Yarn: Rowan RYC Extra Fine Merino DK (discontinued)
Shades: Forest (895) Bark (894)
Photos by Andrew Woodhouse Photography
This project and I have a long and patchy history together. I started it way back in May 2011 and finished it in a reasonable amount of time. Unfortunately the flat I was sharing with a friend at the time didn’t have enough space for me to easily block garments so it got stashed away for months waiting to be blocked. I finally blocked it in June 2012 and although the body came out fitting perfectly, the sleeves came out totally uneven and one of them was way too baggy. A few months later I finally ripped the first sleeve back to before the bell increases and started reworking it. It took me five months to finish redoing both sleeves, and some more time again to block them afresh. I finally got it all finished in spring this year, but it’s been too warm to wear it ever since! This weekend I finally got some nice photos of the finally finished product, so I thought it was about time I got it up on the blog!
- The pattern for this project is amazing, well worth the $7 price tag in my opinion. The instructions are detailed, clear and keep you totally in the know about how it’s all going to work together. There are options for both long and short sleeves included, short row shaping for the larger bust sizes, and helpful tips about when to try on as you go so that you can ensure it will fit. I really can’t recommend it enough.
- I made a few adjustments in my version: I made the neckline slightly higher than the standard in the pattern and also made the body shorter (the pattern is very long down the hips which I didn’t want). I’m normally very nervous about making adjustments, but it was really easy due to how helpfully the pattern is written.
- The colour is gorgeous, such a lovely shade of green!
- The fit is fantastic and I’m just so pleased with the final product. I can’t wait for it to be cold enough to wear it!
- I bought two 10-ball bags of this yarn on clearance when it was discontinued, one bag each of the green and brown. I first used most of the brown and a little of the green to make a cardigan, but when I blocked it the cardigan grew enormously so it looked like I was wearing some sort of comedy clown cardigan! I couldn’t bear to rework the entire thing, so I tried shrinking it in the washing machine. After several washes with no obvious change, the final wash felted and ripped it, so it had to go in the bin. Knowing this jumper was made with the same yarn, I was terrified of blocking it. Luckily this project is made in such a way that you knit it quite small and block it up quite heavily, in order to get the nice fit, so the body wasn’t a problem. As mentioned above, the sleeves did suffer from the same issue I’d had with the cardigan, but luckily I was able to rectify the situation, but not without some tears and swearing! I would warn anyone off this yarn, or to be very careful when blocking it, but as it’s been discontinued for some time, I doubt anyone is likely to be using it in future!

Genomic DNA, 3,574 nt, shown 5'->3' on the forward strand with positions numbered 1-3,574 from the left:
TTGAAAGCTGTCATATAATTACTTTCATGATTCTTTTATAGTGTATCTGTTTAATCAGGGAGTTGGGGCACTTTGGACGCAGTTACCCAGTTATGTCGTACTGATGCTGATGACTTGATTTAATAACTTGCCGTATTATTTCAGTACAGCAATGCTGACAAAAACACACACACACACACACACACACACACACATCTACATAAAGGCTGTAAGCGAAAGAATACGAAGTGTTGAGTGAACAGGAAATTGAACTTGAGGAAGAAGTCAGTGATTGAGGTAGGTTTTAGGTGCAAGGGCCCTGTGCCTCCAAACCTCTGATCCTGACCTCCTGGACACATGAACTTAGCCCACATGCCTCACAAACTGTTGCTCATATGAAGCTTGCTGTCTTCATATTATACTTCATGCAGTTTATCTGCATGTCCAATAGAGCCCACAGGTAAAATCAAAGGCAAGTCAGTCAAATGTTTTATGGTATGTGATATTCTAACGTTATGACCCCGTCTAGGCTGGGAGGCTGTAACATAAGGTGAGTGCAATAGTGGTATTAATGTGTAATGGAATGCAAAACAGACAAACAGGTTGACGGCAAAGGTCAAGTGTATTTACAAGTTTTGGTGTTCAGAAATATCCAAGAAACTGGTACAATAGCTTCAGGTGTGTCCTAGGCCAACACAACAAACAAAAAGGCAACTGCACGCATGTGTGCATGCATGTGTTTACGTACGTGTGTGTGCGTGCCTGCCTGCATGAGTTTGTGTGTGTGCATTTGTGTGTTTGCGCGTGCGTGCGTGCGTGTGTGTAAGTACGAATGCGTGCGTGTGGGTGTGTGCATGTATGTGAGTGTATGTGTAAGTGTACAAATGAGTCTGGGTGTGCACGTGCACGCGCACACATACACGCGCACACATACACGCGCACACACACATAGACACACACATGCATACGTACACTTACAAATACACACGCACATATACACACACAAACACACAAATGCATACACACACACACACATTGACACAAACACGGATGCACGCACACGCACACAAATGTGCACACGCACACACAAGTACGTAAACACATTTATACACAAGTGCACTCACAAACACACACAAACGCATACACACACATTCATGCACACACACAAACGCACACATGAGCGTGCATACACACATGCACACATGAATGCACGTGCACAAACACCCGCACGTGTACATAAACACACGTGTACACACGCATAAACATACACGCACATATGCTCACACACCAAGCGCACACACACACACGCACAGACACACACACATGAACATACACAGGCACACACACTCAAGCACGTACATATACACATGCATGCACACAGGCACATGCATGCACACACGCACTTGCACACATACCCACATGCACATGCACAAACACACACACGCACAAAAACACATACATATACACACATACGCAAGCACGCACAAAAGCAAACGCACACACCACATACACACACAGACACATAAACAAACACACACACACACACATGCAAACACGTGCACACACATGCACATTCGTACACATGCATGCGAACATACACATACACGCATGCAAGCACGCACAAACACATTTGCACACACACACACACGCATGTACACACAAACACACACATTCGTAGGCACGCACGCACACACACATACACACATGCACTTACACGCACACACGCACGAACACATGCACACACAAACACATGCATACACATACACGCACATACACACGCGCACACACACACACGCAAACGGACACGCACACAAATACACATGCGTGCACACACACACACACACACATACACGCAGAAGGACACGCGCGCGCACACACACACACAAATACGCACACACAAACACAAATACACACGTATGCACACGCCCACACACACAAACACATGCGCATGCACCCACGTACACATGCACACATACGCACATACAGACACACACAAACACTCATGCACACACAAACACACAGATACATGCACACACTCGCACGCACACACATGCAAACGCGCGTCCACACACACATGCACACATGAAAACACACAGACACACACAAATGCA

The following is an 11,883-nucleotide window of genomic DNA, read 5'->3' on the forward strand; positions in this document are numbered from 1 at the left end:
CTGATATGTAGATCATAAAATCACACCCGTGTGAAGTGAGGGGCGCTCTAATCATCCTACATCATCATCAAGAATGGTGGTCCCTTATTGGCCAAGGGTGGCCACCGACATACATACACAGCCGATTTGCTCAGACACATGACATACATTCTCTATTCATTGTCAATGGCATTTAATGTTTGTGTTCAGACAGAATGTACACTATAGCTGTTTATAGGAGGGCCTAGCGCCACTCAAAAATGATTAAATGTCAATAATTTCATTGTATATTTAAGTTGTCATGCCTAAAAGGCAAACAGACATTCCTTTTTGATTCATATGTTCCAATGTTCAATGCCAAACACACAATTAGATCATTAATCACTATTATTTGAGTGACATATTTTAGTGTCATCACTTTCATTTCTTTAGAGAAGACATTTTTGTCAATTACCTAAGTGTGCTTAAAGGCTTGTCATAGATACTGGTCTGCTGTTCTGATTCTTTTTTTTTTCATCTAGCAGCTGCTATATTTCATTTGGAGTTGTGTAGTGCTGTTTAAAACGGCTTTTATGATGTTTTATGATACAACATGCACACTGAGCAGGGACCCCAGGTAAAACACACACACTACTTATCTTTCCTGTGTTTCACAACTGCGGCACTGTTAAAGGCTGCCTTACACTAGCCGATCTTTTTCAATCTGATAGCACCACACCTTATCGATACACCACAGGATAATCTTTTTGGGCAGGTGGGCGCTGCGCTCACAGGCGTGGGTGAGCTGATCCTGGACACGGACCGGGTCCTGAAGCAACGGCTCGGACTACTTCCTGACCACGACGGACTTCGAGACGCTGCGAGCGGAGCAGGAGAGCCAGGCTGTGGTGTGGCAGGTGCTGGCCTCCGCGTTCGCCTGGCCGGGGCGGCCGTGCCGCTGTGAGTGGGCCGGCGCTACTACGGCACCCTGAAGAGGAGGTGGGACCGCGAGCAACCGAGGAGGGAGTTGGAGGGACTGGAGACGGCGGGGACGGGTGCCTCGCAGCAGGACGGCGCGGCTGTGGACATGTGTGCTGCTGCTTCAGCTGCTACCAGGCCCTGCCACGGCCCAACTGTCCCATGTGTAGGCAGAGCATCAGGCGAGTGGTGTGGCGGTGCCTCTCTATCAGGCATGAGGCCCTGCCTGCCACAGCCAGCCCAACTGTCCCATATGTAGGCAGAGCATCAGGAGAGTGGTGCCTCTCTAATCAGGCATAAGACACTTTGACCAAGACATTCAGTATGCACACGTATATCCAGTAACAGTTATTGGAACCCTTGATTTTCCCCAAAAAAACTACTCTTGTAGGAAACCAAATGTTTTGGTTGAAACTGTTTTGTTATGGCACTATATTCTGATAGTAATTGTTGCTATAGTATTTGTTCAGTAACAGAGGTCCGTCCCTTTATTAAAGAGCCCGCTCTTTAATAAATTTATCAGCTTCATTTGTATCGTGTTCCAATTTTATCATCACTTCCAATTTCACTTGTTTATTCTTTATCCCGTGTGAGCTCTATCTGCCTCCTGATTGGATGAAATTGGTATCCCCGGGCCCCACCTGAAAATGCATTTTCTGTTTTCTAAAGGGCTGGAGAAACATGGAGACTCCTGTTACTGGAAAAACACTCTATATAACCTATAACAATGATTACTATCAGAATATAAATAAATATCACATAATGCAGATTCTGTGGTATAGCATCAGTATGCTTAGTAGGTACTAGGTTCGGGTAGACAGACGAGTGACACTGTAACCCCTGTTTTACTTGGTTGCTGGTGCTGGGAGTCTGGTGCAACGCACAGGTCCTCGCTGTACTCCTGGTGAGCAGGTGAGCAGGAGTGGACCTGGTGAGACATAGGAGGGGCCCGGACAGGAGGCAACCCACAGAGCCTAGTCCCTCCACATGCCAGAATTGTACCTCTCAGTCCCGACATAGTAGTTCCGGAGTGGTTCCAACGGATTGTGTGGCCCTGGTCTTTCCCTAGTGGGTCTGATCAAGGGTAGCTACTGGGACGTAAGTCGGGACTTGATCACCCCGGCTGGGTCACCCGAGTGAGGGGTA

- Having been burned with this yarn before, I think I stalled and dallied a lot in this project (even on top of the setbacks) because I was so subconsciously worried about what would happen when I tried to block it. It’s a real shame that it took me nearly two years to have it ready to wear!
- I really ought to block my gauge swatches. Despite the disaster with the cardigan in the same yarn, I still never do so. At least now I know just how badly it can go wrong if I don’t. And I’ll have no-one to blame but myself!
- Top-down raglan patterns are the best (how many times have I said this now?)
- Well-written, clear, supportive patterns are the bestest.
Many thanks to Andy for the fabulous photography.